ORCHARD’S NEW CROP
Byline: Janet Ozzard
NEW YORK — For bargain hunters, Orchard Street is Manhattan’s equivalent of the Nile Valley: This is where it all began. The Lower East Side has been a mecca for cheap goods since the turn of the last century when Eastern European immigrants opened cut-rate textile stores or sold their goods from a pushcart. It has even been designated a “historic bargain district” by the city.
But lately, driven by the skyrocketing rents in NoLIta and SoHo, entrepreneurial upscale retailers are bringing a new kind of merchandise to Orchard Street, with prices that sound more caviar than knish.
And while the neighborhood may be hopping at night with socializers bouncing from Orchard Bar to Le Pere Pinard to Luna Lounge, what’s mostly driving the boom is that rents are, for the moment, affordable.
“What’s great about Orchard Street is that it doesn’t require a major investment, since rents are still around $40 to $60 per square foot,” said Caroline Banker, executive vice president at the real estate firm Douglas Elliman. “You can throw up some sheet rock, roll in a few racks and you’re in business.”
“The Lower East Side is still a comparative real estate bargain,” said Andrew Flamm, executive director of the Lower East Side Business Improvement District. “I can’t think of any place in Manhattan where rents are better.
“What’s interesting right now is the diversity of stores on Orchard Street,” he said. “There are still businesses that have been in the same family for three or four generations, like Beckenstein’s or Harris Levy or Altman Luggage. Then there are the new types of stores, which are attracting a different kind of shopper to the area.”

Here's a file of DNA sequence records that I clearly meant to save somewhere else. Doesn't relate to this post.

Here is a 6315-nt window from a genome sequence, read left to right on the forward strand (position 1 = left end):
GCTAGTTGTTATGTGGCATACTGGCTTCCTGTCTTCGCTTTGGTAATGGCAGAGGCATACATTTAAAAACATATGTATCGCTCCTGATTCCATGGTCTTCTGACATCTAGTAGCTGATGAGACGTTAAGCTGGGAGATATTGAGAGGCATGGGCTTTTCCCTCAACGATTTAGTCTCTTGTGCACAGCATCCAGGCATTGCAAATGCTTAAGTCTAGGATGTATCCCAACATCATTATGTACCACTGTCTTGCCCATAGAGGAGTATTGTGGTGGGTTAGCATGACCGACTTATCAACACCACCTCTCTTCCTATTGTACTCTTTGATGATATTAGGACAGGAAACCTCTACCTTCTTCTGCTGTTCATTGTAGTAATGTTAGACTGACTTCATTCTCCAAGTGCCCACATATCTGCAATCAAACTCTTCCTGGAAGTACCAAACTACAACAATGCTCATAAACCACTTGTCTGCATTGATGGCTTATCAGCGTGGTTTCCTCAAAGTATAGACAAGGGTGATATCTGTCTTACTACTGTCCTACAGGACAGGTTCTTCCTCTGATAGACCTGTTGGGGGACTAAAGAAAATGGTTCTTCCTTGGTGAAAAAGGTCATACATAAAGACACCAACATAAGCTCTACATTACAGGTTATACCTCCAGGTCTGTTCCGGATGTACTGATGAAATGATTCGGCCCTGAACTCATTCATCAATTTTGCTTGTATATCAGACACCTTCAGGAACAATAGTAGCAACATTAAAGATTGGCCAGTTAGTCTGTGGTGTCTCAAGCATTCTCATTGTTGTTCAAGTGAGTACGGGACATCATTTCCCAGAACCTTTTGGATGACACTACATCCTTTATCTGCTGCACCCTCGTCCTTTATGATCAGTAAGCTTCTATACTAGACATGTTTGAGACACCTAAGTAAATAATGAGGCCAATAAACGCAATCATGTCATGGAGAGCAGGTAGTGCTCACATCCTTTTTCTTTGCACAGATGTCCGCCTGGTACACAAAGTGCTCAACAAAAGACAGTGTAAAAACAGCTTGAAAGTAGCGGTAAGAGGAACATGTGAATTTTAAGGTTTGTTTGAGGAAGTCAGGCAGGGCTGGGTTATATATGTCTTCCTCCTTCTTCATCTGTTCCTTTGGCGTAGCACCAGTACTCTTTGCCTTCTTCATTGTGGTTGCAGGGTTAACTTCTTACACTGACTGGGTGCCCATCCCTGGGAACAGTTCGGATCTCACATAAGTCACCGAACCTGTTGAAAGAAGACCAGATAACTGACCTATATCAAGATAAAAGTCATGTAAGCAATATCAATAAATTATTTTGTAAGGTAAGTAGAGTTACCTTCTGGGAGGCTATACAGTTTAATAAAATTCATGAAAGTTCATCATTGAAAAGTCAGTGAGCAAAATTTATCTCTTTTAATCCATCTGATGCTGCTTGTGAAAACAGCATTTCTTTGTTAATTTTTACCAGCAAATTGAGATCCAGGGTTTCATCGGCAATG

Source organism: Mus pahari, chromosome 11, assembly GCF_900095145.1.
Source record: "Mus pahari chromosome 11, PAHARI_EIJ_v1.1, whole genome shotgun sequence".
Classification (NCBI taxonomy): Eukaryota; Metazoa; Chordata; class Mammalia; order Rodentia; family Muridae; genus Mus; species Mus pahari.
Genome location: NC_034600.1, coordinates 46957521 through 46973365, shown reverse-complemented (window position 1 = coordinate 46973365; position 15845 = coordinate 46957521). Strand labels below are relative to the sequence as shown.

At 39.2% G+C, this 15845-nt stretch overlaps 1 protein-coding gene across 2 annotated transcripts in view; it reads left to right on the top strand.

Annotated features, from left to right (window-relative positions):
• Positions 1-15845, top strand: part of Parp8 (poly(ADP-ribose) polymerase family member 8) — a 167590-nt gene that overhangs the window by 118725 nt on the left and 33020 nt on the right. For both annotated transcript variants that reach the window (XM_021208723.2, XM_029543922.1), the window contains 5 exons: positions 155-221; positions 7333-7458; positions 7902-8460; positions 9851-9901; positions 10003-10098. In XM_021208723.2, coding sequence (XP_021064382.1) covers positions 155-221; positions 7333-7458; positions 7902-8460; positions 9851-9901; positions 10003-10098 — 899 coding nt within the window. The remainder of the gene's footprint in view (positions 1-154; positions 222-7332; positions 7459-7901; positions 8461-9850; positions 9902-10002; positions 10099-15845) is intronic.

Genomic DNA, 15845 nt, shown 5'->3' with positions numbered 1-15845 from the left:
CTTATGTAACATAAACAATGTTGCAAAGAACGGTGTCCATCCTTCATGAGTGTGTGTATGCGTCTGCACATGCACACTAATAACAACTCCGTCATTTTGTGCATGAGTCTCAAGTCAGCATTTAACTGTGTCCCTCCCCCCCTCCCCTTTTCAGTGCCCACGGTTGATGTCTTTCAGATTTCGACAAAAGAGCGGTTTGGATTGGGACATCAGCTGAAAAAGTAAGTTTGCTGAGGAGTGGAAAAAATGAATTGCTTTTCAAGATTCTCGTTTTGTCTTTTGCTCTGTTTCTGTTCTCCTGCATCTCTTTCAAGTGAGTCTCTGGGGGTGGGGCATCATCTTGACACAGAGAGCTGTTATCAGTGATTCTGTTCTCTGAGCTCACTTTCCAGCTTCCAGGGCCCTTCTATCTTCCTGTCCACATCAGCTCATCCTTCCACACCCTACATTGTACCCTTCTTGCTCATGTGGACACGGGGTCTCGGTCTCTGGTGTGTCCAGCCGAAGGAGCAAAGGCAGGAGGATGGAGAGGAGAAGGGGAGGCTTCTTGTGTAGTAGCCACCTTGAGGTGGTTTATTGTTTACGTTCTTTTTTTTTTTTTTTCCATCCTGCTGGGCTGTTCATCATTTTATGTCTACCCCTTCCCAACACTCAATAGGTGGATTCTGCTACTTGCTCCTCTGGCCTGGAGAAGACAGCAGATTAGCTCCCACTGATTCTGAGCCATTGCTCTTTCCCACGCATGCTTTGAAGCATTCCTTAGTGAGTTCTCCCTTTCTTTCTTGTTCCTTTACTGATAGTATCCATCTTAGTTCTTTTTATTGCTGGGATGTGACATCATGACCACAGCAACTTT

That new generation might have a hard time finding its way there. One of the Lower East Side’s bigger drawbacks is inaccessibility. The F train stops at Second Avenue and Houston Street or at Delancey Street. But then, say the retailers, the customer who is browsing for a $70 metal mesh throw pillow at Zao or a $4,500 Mark Kroeker leather macrame dress at Seven probably doesn’t have a Metrocard in her Lulu Guiness tote bag, anyway.
The rise in the hip quotient of the area was bound to happen, said Banker.
“NoLIta is so tight right now that the progression is inevitable,” she said. “One of my long-term concerns is that Orchard Street is an area still in development. It’s not that accessible, so it’s always going to be a niche market.”
In the past 18 months, four stores have opened that are changing Orchard Street’s profile. They are the denim-driven streetwear store DDC Lab, the footwear-apparel-stuffed animal retailer Alife and the super-trendy Zao, with backing from Elie Tahari. The most recent entrant is Seven, a spare, streamlined space carrying high-end European designers.
While the leather stores and the fabric sellers aren’t going anywhere soon — “These guys have leases that go on forever,” said Arnaud Delecolle, one of the owners of Alife — the new arrivals say there’s good traffic for their kind of merchandise.
“The traffic is excellent,” said Jennifer Joseph, the buyer for DDC Lab. “On the weekends, this place is packed.”
There’s a growing local clientele of artists, musicians, advertising and dot-com executives and fashion types. A residential loft at 18 Orchard Street recently sold for $1.1 million, and two hotels are planned for the area.